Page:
Reference : After the Move to a New Campus—Effects on Students’ Satisfaction with the Physical an...
Scientific journals : Article
Social & behavioral sciences, psychology : Education & instruction
http://hdl.handle.net/10993/45075
After the Move to a New Campus—Effects on Students’ Satisfaction with the Physical and Learning Environment
English
Pinto Coelho da Costa, Andreia mailto [University of Luxembourg > Faculty of Humanities, Education and Social Sciences (FHSE) > Department of Behavioural and Cognitive Sciences (DBCS) >]
Steffgen, Georges mailto [University of Luxembourg > Faculty of Humanities, Education and Social Sciences (FHSE) > Department of Behavioural and Cognitive Sciences (DBCS) >]
2020
Education Sciences
Molecular Diversity Preservation International (MDPI)
Yes (verified by ORBilu)
International
2227-7102
Basel
Switzerland
[en] physical environment ; learning environment ; new campus ; student satisfaction ; quality of studies
[en] Few empirical studies in higher education consider the importance of the physical environment on students’ satisfaction with the learning environment. The present study first examined the effects of a move to a new campus on students’ satisfaction with the physical and learning environments. Then, it examined how students’ satisfaction with a physical environment affects students’ satisfaction with the learning environment. It was hypothesised that the move to a new and modern university campus with better study facilities would increase students’ satisfaction both with the physical and learning environment, and that these two would be linked. Results contained 771 students’ assessments of the Bachelor Evaluation Questionnaire, which included students’ satisfaction with five aspects of their learning environment as well as five items assessing satisfaction with the physical environment. Findings showed that students were overall more satisfied with the physical environment in the new campus than in the old campus. These differences were even greater when comparing only students in their last study year than students of all study years. Furthermore, results showed that students’ satisfaction with lecturers and teaching was predicted by increased satisfaction with classrooms. The implications of these findings for the need to design physical learning environments are discussed.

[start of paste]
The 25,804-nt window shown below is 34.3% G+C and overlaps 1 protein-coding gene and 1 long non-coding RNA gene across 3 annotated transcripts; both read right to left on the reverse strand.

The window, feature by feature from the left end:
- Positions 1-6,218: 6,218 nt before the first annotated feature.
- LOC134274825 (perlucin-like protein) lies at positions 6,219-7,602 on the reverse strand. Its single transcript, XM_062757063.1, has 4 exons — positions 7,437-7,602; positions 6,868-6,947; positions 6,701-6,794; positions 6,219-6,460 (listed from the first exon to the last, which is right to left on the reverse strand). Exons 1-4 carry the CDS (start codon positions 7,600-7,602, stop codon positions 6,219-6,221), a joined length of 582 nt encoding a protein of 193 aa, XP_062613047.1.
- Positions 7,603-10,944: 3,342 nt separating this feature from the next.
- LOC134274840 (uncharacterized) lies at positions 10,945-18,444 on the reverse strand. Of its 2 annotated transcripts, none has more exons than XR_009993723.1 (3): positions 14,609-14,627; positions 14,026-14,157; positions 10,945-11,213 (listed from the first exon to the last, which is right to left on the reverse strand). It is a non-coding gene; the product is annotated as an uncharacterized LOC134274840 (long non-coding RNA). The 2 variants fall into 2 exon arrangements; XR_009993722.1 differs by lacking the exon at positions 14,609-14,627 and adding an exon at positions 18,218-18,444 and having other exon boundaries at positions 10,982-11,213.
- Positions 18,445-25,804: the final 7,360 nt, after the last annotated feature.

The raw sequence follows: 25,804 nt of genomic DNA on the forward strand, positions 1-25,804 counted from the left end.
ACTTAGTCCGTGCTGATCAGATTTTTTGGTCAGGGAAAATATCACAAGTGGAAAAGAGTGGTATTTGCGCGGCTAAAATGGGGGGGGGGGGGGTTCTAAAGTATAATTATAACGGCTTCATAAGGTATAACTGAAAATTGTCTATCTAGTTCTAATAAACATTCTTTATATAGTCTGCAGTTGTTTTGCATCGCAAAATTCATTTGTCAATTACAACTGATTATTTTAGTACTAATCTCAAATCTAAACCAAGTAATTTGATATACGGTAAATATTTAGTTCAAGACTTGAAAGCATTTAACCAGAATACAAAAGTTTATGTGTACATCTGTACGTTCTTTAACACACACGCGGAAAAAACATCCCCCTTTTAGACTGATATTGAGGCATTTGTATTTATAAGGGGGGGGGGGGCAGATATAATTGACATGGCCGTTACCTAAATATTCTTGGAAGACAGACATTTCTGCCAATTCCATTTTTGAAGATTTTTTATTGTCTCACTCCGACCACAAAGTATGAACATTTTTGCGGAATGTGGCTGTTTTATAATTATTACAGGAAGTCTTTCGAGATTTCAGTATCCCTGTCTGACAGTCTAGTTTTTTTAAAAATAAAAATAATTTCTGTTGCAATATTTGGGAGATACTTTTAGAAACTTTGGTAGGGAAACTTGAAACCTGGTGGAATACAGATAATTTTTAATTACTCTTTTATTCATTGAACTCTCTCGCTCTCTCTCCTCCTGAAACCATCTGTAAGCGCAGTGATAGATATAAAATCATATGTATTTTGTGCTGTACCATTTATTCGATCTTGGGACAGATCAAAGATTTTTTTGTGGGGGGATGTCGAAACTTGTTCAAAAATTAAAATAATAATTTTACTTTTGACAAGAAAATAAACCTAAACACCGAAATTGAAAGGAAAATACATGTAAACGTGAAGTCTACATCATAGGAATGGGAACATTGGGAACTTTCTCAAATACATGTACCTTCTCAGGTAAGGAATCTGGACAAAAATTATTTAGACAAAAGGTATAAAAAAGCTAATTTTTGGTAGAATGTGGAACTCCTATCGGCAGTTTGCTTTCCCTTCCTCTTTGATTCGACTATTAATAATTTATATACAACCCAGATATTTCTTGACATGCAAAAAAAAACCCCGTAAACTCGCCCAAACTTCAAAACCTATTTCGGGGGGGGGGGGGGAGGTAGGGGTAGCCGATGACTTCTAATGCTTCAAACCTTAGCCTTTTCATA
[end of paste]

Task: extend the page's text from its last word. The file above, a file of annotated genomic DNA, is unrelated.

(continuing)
http://hdl.handle.net/10993/45075
10.3390/educsci10120370

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